If you don't agree to the new Wii U EULA, Nintendo will kill-switch it


#1

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#2

Couldn’t this count as agreeing under a duress (or, a threat for your property to be effectively seized/disabled)? Would such agreement still count as binding?


#3

Haha! Have fun, Nintendo, refunding people the purchase prices of their 2-year old consoles!


#4

Yeah, I don’t think this is going to end well for Nintendo even if there’s a private arbitration clause in the original EULA.

Best guess: they’re going to argue about this for a few days, and then claim it was a bug and they never meant to do it, and issue a fix.


#5

That’s not exactly a kill-switch, but equally horrible. I agree with @popobawa4u, it’s time for a mass refund campaign. Also, I know a good class-action attorney who would love to sink his teeth into this.

I wonder if the new EULA violates the old one?


#6

What exactly was changed in the new agreement anyway? I don’t really pay attention to this sort of thing very much; I just figure it basically says “no hacking or doing other things we don’t like”.


#7

Don’t you just love how these eula, contracts, etc. work. The companies get to change things around anytime they like but we are stuck with no rights at all.


#8

I bet the old EULA is something like this:

We’ll give you all the rights and benefits you can think of*

*this agreement is subject to change without notice


#9

Yeah, it’s not a kill switch, they simply don’t allow you to do anything but agree to the EULA once it comes up. The only way to “decline” the new EULA is to turn off the device and never use it again. (So it’s totally your choice!)


#10

I always run into this same problem in old-school RPGs. The game asks me if I want to save the the village, and no matter how many times I click “no”, the game won’t let me go on until I click “yes”.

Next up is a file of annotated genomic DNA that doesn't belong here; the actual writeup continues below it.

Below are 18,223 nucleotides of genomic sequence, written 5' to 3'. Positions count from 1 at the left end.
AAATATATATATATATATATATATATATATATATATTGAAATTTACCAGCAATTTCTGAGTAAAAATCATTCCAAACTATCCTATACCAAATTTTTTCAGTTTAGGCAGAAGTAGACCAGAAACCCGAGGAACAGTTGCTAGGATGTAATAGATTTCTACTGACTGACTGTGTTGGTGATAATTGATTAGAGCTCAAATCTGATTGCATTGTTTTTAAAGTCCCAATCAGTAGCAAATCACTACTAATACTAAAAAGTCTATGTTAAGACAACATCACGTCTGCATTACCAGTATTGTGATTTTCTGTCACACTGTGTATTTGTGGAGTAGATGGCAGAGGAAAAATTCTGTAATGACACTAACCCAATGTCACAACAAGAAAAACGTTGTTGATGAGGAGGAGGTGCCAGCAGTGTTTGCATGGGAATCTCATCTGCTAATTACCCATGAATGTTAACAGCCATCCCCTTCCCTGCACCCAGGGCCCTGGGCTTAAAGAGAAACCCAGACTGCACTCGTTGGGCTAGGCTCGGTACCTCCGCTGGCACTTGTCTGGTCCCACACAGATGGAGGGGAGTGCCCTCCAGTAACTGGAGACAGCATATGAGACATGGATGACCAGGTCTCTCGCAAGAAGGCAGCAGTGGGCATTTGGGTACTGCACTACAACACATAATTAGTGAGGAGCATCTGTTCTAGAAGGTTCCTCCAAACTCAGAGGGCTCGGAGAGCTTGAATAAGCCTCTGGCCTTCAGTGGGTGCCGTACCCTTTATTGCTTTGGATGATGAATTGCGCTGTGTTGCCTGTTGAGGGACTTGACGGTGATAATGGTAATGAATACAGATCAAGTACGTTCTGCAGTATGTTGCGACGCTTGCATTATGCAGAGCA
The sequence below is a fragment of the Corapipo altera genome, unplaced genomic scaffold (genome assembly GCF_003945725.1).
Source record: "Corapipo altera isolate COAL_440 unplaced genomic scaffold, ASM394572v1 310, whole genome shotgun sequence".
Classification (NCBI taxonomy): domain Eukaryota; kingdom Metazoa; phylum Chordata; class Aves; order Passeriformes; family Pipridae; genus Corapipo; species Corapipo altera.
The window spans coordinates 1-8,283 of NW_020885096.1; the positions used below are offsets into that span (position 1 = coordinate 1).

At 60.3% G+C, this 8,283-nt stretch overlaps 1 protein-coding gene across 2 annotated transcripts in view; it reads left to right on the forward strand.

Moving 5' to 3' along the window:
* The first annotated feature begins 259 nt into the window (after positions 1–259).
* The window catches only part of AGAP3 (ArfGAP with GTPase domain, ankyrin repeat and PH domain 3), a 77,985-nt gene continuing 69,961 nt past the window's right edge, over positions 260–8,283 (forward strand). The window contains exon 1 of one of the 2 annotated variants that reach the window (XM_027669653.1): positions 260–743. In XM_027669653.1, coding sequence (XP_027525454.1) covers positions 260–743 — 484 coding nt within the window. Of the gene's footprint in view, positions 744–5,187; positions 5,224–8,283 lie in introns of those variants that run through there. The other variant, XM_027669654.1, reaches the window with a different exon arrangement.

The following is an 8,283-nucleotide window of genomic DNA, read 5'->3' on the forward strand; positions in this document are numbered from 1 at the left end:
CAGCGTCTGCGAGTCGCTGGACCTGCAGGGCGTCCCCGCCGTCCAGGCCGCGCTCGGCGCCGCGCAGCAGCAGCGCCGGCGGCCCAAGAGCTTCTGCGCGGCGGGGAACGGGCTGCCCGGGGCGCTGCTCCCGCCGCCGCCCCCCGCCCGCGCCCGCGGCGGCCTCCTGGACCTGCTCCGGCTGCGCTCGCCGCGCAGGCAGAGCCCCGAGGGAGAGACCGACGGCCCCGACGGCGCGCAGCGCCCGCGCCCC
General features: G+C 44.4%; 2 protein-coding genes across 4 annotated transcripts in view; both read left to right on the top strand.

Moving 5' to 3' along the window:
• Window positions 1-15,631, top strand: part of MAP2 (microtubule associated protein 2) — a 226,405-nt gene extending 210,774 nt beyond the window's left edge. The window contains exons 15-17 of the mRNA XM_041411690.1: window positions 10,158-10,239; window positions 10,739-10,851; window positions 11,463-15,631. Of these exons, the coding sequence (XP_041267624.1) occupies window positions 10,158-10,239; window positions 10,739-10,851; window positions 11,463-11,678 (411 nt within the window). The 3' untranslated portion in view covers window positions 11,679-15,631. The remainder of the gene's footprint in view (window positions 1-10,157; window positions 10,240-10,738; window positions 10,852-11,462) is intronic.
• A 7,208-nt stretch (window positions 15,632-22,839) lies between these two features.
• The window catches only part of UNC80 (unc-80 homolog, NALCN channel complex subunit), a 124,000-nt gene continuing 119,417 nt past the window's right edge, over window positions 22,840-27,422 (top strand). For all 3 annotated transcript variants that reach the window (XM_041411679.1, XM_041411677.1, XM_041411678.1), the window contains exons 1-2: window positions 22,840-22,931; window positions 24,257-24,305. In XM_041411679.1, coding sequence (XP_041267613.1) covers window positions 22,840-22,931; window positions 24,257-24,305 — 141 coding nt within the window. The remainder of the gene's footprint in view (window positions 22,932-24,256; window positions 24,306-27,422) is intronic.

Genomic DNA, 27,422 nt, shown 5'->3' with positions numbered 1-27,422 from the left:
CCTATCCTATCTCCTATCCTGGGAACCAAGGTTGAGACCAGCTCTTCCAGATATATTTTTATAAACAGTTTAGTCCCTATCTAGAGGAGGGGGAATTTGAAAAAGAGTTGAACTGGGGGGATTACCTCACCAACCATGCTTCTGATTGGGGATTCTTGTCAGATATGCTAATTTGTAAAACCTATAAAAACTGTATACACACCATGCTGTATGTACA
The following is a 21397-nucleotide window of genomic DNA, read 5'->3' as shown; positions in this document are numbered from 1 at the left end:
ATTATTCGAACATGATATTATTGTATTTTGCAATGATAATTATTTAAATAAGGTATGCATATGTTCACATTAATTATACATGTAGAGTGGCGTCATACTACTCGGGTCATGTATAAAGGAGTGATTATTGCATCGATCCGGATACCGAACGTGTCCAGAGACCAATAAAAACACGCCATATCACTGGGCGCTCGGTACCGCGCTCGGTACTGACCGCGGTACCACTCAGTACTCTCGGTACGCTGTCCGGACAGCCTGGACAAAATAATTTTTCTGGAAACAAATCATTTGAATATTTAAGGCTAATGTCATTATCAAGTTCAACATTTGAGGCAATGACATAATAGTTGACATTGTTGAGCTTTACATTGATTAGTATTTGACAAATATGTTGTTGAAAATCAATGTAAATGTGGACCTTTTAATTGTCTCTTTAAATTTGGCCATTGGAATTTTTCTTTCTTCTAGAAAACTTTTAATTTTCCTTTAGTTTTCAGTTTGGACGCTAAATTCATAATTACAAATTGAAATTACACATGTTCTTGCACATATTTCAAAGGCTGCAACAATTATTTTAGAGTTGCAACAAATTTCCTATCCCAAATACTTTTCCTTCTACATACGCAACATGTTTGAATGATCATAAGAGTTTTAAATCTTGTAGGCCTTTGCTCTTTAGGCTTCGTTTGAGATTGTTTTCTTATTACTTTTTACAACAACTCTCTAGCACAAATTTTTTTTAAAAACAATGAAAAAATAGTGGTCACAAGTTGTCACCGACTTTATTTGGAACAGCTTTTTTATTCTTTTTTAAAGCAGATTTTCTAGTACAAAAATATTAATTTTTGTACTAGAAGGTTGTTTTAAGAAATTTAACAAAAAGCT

Ah, classic Nintendo!


#11

Who reads those things?


#12

Well, if Nintendo really wants so badly to keep their hardware, then they can have it. I can find more deserving companies to give my money to.


#13

Sometimes they are good for the lulz. No picking around the thing’s guts - yes, sure, mwahahahahahah! :smiley:


#14

If “subject to change without notice” was legally valid, then there would be no need to agree to a new one. Unless that’s the joke.


#15

A question: is there any case law to support these shrink-wrapped EULAs as legally binding?


#16

“I am altering the terms of the agreement. Pray I don’t alter them any further”


#17

Why I think Nintendo has nothing substantial here:

Web services do this all of the time. Yahoo, PayPal, etc - but they only exist as web based services, so they can argue that you would need to accept how their service works in order to use it. The problem with the Wii U is that it is a physical device, an appliance. So far as I know, any agreements about warrantee and usage are going to relate to the device as it was purchased by the consumer. It is not sold primarily as a “service” which can be switched off if you no longer subscribe to it. The device itself still needs to work the way it did when you bought it.

I suspect that in most jurisdictions, warrantee protections are going to trump their EULA. EULAs are already disputed as being capricious and vague. Nintendo can shut users off from their network, or deny them updates, but I think they can’t get away with leaving customers an effectively inoperable unit.


#18

Do you think they know that in Germany clicking “yes” under EULAs has no legal meaning at all?


#19

so… if I agree to it, life just goes on the way it had been going on before? or am I supposed to start feeling angry because Nintendo made me agree to this?


#20

Also in this case you have already paid for the device. Now you should be able to bring it back to Nintendo and get back the exact price you paid… :wink: